With the UK's new yearly budget, the government will introduce a 20% tax on top of all roaming charges outside of the EU. The UK's Chancellor, Philip Hammond, announced a number of changes for the tech industry as part of the yearly budget. Among these was the controversial announcement that the government would start charging a 20% tax on top of the base roaming costs to bring the country "in line with international standard practice."
Roaming charges have been a topic of controversy in recent years, with many claiming that the charges are too high, so the announcement of an additional 20% tax will surely not please many. Initially, these charges will only be applied to countries outside of the EU, possibly due to the fact that the latter is working towards eliminating all roaming charges by June 2017. Unfortunately, though, nothing has been said about what will happen to roaming charges in the EU once the UK leaves the market in 2019 as scheduled. Now, although the government will be introducing a 20% tax, it's currently unknown how much of the increased cost will be offset to customers and how much of it will be absorbed by the UK's network providers. It's likely that these details will be announced shortly, but for now, nothing has been confirmed.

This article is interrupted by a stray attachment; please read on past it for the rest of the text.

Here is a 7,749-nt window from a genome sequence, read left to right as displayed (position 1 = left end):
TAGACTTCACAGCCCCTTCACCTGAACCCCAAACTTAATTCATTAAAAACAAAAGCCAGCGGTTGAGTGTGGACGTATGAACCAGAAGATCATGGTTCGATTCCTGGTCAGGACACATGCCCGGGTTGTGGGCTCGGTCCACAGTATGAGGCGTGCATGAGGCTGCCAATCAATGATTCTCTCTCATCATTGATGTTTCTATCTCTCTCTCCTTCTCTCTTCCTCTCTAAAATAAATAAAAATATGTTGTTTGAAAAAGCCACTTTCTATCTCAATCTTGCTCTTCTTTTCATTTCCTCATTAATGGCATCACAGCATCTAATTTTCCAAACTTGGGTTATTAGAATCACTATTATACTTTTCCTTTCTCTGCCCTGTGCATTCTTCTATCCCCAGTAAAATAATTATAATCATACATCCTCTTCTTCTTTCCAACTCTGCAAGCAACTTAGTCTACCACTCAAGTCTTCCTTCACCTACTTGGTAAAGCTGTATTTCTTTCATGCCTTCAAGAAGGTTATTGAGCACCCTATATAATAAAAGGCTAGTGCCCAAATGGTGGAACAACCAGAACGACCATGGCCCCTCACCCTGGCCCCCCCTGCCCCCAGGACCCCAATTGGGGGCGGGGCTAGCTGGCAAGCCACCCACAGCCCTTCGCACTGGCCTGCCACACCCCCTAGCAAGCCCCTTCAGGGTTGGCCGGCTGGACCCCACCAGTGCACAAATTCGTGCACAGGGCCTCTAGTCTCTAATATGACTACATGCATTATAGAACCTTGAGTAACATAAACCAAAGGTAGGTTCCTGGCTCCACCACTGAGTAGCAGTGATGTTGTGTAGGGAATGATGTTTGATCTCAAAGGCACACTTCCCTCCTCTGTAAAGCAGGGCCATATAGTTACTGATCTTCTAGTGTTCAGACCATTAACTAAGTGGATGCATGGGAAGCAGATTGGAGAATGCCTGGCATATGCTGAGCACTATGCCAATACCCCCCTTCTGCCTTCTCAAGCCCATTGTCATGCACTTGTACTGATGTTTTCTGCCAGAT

Aside from the new tax, not all was bad for the tech industry. The government announced an investment of £500 million to be spread across the tech industry. More specifically for robotics, AI research and even 5G networks. Undeniably the importance of AI and robotics is constantly increasing, so investments into these areas are likely to future-proof the UK's tech industry. Looking at 5G, the network is undeniably the next big step in the mobile market, so guaranteeing network research is sure to please many, especially UK network providers. Although 5G networks are likely to appear in the US first, the UK shouldn't be too far behind. With 4G, the technology initially arrived in the US market back in 2010, with the UK launching its network in 2012. It'll remain to be seen whether this time gap will be reduced with the next generation network, but for now, though, the inclusion of investments into the network is surely a good sign for the industry.